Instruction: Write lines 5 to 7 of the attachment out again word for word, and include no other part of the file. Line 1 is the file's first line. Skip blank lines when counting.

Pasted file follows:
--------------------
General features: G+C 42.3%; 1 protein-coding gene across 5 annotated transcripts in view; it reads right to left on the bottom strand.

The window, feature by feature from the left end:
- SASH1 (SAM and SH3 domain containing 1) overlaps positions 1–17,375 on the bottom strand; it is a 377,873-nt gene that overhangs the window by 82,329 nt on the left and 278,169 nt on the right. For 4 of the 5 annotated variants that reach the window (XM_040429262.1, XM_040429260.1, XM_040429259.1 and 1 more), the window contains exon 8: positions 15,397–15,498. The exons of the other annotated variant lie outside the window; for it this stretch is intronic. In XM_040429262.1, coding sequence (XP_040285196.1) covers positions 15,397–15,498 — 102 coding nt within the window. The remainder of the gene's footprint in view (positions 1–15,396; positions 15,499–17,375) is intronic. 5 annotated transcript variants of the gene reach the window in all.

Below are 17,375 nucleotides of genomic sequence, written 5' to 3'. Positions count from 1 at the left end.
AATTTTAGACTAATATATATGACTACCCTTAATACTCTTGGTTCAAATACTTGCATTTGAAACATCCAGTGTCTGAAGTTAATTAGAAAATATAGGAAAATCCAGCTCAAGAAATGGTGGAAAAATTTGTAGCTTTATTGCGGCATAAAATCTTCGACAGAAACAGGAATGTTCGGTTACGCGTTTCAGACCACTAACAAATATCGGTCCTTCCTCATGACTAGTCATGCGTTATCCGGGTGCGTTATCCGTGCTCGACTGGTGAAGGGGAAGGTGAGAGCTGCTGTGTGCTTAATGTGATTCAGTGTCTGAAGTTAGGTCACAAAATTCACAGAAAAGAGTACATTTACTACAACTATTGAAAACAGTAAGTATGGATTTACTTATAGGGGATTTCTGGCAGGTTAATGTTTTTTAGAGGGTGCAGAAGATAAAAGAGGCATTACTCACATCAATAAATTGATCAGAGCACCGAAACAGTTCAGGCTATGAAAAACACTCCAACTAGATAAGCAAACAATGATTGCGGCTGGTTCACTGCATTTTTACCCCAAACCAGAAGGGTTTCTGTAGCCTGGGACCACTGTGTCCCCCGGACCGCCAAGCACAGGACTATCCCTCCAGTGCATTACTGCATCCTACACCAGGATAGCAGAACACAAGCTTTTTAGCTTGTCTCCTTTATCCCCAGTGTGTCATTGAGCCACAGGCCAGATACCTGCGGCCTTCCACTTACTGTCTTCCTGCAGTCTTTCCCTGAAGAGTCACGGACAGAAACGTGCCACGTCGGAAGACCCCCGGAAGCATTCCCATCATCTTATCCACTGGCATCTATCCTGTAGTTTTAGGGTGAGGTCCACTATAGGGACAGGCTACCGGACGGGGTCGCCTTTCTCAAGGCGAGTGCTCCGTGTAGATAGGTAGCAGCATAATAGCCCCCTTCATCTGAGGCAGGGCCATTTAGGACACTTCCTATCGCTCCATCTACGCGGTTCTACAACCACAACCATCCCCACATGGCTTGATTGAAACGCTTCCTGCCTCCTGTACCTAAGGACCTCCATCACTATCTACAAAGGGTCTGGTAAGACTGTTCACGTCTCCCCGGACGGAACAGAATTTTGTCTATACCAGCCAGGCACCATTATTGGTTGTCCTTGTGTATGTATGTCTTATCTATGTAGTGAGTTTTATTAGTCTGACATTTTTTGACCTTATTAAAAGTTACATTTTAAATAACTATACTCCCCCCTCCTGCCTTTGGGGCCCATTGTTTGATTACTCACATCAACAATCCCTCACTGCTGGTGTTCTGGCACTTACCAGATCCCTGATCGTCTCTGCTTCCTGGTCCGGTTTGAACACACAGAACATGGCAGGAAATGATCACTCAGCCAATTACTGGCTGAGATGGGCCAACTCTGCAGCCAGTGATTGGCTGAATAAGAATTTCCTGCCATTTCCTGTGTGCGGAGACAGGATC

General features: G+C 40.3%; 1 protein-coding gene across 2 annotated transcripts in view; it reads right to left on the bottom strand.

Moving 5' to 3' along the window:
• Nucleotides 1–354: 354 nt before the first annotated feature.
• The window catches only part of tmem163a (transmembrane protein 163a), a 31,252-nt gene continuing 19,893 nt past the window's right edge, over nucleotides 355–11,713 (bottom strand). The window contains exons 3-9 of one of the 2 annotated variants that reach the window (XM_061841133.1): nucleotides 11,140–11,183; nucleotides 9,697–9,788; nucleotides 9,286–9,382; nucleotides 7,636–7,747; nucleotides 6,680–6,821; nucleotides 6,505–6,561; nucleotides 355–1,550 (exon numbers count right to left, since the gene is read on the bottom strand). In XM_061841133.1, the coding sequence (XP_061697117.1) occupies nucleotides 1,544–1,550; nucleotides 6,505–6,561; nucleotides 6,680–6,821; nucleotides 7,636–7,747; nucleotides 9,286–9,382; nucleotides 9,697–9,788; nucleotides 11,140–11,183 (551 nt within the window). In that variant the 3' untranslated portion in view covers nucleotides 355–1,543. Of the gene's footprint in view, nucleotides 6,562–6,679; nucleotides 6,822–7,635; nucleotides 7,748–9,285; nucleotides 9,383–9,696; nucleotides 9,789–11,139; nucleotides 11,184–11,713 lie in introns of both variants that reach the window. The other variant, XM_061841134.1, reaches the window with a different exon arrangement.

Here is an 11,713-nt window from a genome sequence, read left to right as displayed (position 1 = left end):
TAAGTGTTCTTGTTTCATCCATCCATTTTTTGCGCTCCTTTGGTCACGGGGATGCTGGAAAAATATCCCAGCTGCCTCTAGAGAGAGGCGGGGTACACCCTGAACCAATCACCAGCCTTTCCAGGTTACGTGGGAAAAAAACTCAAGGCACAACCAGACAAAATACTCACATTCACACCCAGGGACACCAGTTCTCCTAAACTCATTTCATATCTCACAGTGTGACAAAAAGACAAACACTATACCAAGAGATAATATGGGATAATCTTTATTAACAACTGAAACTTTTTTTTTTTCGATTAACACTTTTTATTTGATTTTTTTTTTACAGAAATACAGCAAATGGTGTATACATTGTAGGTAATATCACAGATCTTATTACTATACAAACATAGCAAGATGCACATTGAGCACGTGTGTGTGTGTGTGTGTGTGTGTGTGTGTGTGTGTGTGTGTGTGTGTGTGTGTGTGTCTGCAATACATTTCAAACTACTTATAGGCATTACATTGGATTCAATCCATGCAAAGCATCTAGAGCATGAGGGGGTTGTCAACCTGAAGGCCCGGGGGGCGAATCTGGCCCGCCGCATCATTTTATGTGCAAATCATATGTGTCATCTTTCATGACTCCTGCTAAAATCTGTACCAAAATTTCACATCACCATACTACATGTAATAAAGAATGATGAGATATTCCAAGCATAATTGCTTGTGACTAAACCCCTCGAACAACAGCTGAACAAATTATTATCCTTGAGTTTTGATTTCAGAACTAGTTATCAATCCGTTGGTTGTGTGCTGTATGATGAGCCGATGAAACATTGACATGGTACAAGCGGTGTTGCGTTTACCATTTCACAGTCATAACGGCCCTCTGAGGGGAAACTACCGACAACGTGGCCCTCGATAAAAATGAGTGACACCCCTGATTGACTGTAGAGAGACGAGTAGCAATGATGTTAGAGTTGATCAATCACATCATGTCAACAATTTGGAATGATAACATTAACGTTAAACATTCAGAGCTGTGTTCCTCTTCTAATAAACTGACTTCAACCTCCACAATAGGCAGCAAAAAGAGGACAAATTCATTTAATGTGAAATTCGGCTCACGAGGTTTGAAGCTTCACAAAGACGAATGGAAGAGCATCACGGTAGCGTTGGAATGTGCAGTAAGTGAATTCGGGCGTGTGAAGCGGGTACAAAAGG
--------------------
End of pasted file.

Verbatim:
AATTTTAGACTAATATATATGACTACCCTTAATACTCTTGGTTCAAATACTTGCATTTGAAACATCCAGTGTCTGAAGTTAATTAGAAAATATAGGAAAATCCAGCTCAAGAAATGGTGGAAAAATTTGTAGCTTTATTGCGGCATAAAATCTTCGACAGAAACAGGAATGTTCGGTTACGCGTTTCAGACCACTAACAAATATCGGTCCTTCCTCATGACTAGTCATGCGTTATCCGGGTGCGTTATCCGTGCTCGACTGGTGAAGGGGAAGGTGAGAGCTGCTGTGTGCTTAATGTGATTCAGTGTCTGAAGTTAGGTCACAAAATTCACAGAAAAGAGTACATTTACTACAACTATTGAAAACAGTAAGTATGGATTTACTTATAGGGGATTTCTGGCAGGTTAATGTTTTTTAGAGGGTGCAGAAGATAAAAGAGGCATTACTCACATCAATAAATTGATCAGAGCACCGAAACAGTTCAGGCTATGAAAAACACTCCAACTAGATAAGCAAACAATGATTGCGGCTGGTTCACTGCATTTTTACCCCAAACCAGAAGGGTTTCTGTAGCCTGGGACCACTGTGTCCCCCGGACCGCCAAGCACAGGACTATCCCTCCAGTGCATTACTGCATCCTACACCAGGATAGCAGAACACAAGCTTTTTAGCTTGTCTCCTTTATCCCCAGTGTGTCATTGAGCCACAGGCCAGATACCTGCGGCCTTCCACTTACTGTCTTCCTGCAGTCTTTCCCTGAAGAGTCACGGACAGAAACGTGCCACGTCGGAAGACCCCCGGAAGCATTCCCATCATCTTATCCACTGGCATCTATCCTGTAGTTTTAGGGTGAGGTCCACTATAGGGACAGGCTACCGGACGGGGTCGCCTTTCTCAAGGCGAGTGCTCCGTGTAGATAGGTAGCAGCATAATAGCCCCCTTCATCTGAGGCAGGGCCATTTAGGACACTTCCTATCGCTCCATCTACGCGGTTCTACAACCACAACCATCCCCACATGGCTTGATTGAAACGCTTCCTGCCTCCTGTACCTAAGGACCTCCATCACTATCTACAAAGGGTCTGGTAAGACTGTTCACGTCTCCCCGGACGGAACAGAATTTTGTCTATACCAGCCAGGCACCATTATTGGTTGTCCTTGTGTATGTATGTCTTATCTATGTAGTGAGTTTTATTAGTCTGACATTTTTTGACCTTATTAAAAGTTACATTTTAAATAACTATACTCCCCCCTCCTGCCTTTGGGGCCCATTGTTTGATTACTCACATCAACAATCCCTCACTGCTGGTGTTCTGGCACTTACCAGATCCCTGATCGTCTCTGCTTCCTGGTCCGGTTTGAACACACAGAACATGGCAGGAAATGATCACTCAGCCAATTACTGGCTGAGATGGGCCAACTCTGCAGCCAGTGATTGGCTGAATAAGAATTTCCTGCCATTTCCTGTGTGCGGAGACAGGATC

General features: G+C 40.3%; 1 protein-coding gene across 2 annotated transcripts in view; it reads right to left on the bottom strand.

Moving 5' to 3' along the window: